A willow tree is at its best when it is 15 years old, but demand and disease mean few get to that stage and there is only a limited life for those that do as they degenerate soon after.

Warner uses his in Test matches, but most of the others use them only in the T20 because the weight slows down their swing, especially on cross bat shots.

Weight was one of the reasons why Lynn took his to the ground staff at the Gabba and got them to put it in the vice and saw the toe off.

“The theory behind that is — especially with Twenty 20 cricket — you don’t want to hit the ball in that nail length on the top of the bat near the handle, so you take a bit off the bottom and you move your hands up on the grip as much as you take off,” he explains.

“That’s my theory that I am working with at the moment. It might sound complicated but you are not moving your body or anything, it is all levelled out.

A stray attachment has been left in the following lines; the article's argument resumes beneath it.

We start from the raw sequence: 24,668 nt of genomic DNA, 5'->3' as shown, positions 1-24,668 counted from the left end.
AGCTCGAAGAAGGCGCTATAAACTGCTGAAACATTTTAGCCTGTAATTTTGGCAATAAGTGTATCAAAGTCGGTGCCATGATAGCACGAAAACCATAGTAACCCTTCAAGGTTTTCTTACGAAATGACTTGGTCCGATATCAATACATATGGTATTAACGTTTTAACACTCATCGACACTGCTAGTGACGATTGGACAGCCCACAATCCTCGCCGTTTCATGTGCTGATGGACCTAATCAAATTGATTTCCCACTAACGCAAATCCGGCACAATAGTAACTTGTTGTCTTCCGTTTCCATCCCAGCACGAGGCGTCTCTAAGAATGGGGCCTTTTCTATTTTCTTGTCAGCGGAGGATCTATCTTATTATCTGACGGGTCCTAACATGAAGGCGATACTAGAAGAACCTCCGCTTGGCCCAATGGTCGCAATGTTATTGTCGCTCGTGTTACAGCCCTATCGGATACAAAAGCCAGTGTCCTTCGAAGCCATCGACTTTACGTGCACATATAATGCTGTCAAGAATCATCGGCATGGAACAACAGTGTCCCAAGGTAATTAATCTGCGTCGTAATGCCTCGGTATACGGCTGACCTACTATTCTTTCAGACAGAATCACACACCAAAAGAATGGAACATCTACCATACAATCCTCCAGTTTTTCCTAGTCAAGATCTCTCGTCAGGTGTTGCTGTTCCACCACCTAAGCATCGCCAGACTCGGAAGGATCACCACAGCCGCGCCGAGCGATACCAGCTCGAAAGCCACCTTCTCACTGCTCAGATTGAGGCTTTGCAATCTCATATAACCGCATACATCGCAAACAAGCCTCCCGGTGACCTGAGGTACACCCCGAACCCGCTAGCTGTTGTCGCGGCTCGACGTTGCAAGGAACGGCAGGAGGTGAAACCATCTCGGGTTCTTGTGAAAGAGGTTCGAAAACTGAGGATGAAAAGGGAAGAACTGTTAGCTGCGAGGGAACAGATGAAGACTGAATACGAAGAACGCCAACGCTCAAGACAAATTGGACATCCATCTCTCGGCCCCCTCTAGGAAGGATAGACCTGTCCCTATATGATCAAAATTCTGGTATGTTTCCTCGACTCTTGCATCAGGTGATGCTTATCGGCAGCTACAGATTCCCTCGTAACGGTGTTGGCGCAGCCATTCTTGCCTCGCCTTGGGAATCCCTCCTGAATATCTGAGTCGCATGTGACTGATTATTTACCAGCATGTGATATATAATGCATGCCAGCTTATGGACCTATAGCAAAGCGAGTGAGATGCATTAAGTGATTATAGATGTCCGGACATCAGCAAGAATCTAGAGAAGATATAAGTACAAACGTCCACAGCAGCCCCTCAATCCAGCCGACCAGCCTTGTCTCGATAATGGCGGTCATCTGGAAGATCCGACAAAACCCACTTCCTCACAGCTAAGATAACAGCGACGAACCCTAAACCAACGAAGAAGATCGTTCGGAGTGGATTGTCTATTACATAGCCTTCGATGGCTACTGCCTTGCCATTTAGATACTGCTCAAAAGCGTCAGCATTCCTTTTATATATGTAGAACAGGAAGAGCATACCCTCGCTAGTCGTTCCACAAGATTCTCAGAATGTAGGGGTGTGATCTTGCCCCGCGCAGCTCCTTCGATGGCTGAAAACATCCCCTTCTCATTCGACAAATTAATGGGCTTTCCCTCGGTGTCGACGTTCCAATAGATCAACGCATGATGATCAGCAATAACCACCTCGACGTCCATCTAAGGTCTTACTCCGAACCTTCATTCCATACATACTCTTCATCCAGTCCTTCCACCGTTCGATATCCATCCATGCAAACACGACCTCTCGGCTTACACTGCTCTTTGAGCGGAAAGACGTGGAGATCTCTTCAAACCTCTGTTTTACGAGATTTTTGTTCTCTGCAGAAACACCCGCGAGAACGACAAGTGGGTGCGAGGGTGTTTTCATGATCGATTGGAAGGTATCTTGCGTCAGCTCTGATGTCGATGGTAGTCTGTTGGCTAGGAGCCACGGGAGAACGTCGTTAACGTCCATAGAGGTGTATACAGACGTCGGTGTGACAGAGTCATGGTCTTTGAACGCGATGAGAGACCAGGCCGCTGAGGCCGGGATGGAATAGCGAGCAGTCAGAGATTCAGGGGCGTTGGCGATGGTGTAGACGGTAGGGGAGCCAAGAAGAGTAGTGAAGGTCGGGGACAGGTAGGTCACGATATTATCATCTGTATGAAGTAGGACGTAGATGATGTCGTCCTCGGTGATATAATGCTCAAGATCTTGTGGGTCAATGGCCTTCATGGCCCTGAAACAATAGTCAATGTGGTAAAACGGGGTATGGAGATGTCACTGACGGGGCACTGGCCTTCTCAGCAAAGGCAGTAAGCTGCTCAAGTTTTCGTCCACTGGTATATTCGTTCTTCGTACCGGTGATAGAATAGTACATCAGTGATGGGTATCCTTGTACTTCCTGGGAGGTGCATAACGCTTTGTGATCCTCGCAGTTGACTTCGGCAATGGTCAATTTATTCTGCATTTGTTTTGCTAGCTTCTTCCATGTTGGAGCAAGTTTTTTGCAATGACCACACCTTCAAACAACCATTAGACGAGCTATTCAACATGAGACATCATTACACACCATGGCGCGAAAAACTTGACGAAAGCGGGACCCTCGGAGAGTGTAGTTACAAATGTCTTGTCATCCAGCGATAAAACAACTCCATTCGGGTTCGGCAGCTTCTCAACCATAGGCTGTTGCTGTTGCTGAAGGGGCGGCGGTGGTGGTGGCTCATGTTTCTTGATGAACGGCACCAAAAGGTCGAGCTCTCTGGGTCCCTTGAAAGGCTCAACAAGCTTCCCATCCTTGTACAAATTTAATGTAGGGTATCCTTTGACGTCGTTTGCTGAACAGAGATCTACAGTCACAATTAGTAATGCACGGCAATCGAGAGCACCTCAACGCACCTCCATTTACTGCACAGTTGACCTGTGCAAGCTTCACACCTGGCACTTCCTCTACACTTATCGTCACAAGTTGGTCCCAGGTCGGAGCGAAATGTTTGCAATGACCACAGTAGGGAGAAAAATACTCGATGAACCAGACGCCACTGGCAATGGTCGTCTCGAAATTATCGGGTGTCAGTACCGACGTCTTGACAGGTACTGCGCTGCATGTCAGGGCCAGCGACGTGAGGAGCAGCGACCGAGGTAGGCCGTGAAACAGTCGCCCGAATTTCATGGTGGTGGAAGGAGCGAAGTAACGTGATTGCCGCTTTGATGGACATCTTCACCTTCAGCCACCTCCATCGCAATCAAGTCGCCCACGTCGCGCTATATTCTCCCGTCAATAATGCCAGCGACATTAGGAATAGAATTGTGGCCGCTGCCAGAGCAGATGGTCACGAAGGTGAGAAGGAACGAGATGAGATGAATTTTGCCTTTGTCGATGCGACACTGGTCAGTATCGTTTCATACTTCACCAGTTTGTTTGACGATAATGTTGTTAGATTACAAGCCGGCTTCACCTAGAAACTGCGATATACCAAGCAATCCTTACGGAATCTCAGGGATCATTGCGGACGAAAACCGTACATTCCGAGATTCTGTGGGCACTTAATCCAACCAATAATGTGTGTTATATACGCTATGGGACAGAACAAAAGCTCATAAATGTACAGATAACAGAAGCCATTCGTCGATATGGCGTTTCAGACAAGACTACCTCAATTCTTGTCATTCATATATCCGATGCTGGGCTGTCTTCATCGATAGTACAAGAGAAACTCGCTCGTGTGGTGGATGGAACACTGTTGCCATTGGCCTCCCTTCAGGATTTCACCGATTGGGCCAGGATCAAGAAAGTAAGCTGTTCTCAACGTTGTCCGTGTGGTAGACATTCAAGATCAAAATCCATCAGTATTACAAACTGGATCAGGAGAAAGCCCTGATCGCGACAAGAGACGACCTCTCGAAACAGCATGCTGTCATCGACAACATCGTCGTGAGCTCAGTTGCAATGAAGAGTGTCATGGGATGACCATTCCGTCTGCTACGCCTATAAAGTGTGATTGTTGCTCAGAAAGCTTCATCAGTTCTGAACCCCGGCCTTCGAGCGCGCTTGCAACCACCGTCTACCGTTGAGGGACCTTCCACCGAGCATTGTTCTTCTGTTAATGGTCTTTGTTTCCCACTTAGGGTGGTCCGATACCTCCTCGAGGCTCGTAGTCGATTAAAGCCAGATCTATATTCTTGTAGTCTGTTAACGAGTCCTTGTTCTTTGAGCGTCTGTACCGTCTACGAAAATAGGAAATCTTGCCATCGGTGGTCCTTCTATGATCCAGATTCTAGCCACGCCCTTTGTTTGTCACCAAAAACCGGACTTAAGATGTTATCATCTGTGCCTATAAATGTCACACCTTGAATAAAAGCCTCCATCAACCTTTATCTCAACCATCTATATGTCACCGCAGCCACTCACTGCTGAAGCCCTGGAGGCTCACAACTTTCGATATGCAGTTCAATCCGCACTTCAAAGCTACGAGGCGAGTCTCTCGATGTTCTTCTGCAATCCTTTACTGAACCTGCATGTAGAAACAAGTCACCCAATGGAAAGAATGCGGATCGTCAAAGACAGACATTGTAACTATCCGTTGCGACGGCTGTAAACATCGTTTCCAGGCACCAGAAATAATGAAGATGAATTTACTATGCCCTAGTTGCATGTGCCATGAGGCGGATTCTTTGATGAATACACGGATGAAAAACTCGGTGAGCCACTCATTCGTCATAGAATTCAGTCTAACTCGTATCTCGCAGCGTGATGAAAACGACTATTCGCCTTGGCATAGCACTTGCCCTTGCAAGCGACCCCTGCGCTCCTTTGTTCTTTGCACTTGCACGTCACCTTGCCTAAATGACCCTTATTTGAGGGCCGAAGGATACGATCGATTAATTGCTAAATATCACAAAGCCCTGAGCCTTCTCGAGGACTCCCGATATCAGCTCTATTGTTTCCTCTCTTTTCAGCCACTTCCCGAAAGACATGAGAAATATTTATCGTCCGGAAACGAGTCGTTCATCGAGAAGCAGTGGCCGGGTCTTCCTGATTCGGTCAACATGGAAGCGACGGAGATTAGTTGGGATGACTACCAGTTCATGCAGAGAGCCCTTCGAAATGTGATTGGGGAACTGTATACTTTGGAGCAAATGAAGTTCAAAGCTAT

“At first it felt a little bit weird but I batted in the club game and batted all day and I got comfortable with it; having that extra bit of willow in the bottom of the bat is a whole new ball game. It’s changed my game, that’s for sure.

“What is so satisfying using the big bats is I have played a couple of pull shots, a couple of drives and cover drives without having to slog. I believe I can use these bats in Shield cricket as well.”

Kranzbuhler admits that Lynn has “got a really, really good one there”.

Lynn explains that he has always enjoyed going big and the key might have been a bat he used in the junior years.

“When you play in the backyard you want to hit the ball as hard as you can,” he said.